(Note: If you haven’t read it yet, my introductory post on this Star Trek: The Original Series rewatch is a good place to start.)
Original Air Date: February 28, 1969
Crew Death Count: 0
Bellybuttons: 2 (Droxine and Vanna)
Like “Let That Be Your Last Battlefield,” “The Cloud Minders” is often criticized for presenting a social issue in a manner completely lacking in subtlety. While “The Cloud Minders” is not nearly as effective as “Battlefield,” I would argue the lack of subtlety is intended as a direct reflection of real life. This week, a botanical plague threatens to kill all vegetation on the planet Merak II, which is referred to but never seen in the episode. To prevent a complete collapse of Merak II’s food chain and climate (plant life is the planet’s sole source of oxygen), the Enterprise goes to the planet Ardana in search of zenite, the one substance that can treat the plague. The mission is complicated when Ardana’s zenite miners, referred to as troglytes, disrupt the zenite supply to protest harsh treatment by the planet’s overlords, who are residents of the floating city Stratos.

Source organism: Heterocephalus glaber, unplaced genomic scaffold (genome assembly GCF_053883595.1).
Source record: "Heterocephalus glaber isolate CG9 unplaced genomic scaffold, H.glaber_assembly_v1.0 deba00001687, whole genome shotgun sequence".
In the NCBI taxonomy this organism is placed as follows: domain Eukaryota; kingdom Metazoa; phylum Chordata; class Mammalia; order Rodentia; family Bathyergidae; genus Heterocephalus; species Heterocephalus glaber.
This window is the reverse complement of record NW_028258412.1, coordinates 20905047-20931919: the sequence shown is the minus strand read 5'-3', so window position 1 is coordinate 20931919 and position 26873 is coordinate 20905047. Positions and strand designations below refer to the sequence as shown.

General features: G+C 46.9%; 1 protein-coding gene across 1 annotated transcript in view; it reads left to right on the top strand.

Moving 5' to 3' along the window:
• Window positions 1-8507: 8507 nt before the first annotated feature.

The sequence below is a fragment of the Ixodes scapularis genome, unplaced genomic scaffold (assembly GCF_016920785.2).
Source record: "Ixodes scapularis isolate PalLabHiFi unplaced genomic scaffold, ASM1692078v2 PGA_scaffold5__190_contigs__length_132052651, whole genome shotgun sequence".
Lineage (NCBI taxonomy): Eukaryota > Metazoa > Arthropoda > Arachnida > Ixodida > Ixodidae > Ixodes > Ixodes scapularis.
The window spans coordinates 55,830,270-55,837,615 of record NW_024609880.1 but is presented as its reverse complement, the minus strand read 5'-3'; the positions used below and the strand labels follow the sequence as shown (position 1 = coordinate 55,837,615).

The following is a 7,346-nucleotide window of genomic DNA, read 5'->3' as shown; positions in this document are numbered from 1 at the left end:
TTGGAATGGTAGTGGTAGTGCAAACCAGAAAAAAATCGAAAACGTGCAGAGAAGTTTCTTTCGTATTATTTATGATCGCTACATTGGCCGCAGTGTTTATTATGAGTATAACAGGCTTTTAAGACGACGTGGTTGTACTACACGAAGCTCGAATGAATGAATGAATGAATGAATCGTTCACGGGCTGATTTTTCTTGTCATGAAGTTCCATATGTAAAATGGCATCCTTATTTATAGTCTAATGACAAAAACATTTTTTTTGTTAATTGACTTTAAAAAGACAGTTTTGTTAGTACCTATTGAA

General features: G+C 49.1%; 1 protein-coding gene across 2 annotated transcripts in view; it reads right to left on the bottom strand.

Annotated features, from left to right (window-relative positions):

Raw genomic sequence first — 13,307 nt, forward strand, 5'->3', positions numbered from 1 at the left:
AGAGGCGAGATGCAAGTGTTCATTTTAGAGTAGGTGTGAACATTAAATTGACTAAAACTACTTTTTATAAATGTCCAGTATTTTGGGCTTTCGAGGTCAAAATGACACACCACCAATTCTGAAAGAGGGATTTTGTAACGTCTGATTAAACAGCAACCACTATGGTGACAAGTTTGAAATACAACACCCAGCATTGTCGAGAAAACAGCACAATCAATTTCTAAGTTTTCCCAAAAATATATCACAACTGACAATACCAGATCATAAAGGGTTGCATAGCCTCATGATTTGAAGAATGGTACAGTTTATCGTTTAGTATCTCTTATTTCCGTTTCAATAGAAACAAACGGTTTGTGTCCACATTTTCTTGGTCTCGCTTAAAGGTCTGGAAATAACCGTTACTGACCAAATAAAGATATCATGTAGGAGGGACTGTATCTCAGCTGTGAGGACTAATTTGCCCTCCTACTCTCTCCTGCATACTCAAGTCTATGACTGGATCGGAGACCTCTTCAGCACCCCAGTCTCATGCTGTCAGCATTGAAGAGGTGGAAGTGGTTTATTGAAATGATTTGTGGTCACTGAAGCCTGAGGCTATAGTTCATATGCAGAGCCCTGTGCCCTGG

“The Cloud Minders” was heavily influenced by the 1927 film Metropolis, the early science-fiction film about conflict between the working class and wealthy business owners. The conflict on Ardana does parallel both the civil rights movement and the labor movement, two issues that are often viewed separately but which are, in fact, closely related. By its very name, Stratos (stratosphere) implies superiority over the troglytes on the planet’s surface. Residents of Stratos appear to have no actual work, so creating, viewing, and discussing art is their primary occupation; Ardana’s High Advisor (he’s high in the sky, get it?) Plasus (Jeff Corey) even introduces his daughter Droxine (Diana Ewing) as a “work of art.” Aesthetics and abstractions are of considerable importance on Stratos, emphasizing how far removed they are from the harsh physical labor performed by the miners. Droxine sounds bound for the privileged Ivy League when she says, “Stratos is for advisors and studiers.” Except for rare acts of sabotage by the troglytes (more on that later), Stratos is crime-free and stable. “The complete separation of toil and leisure has given Ardana this perfectly balanced social system,” Droxine says.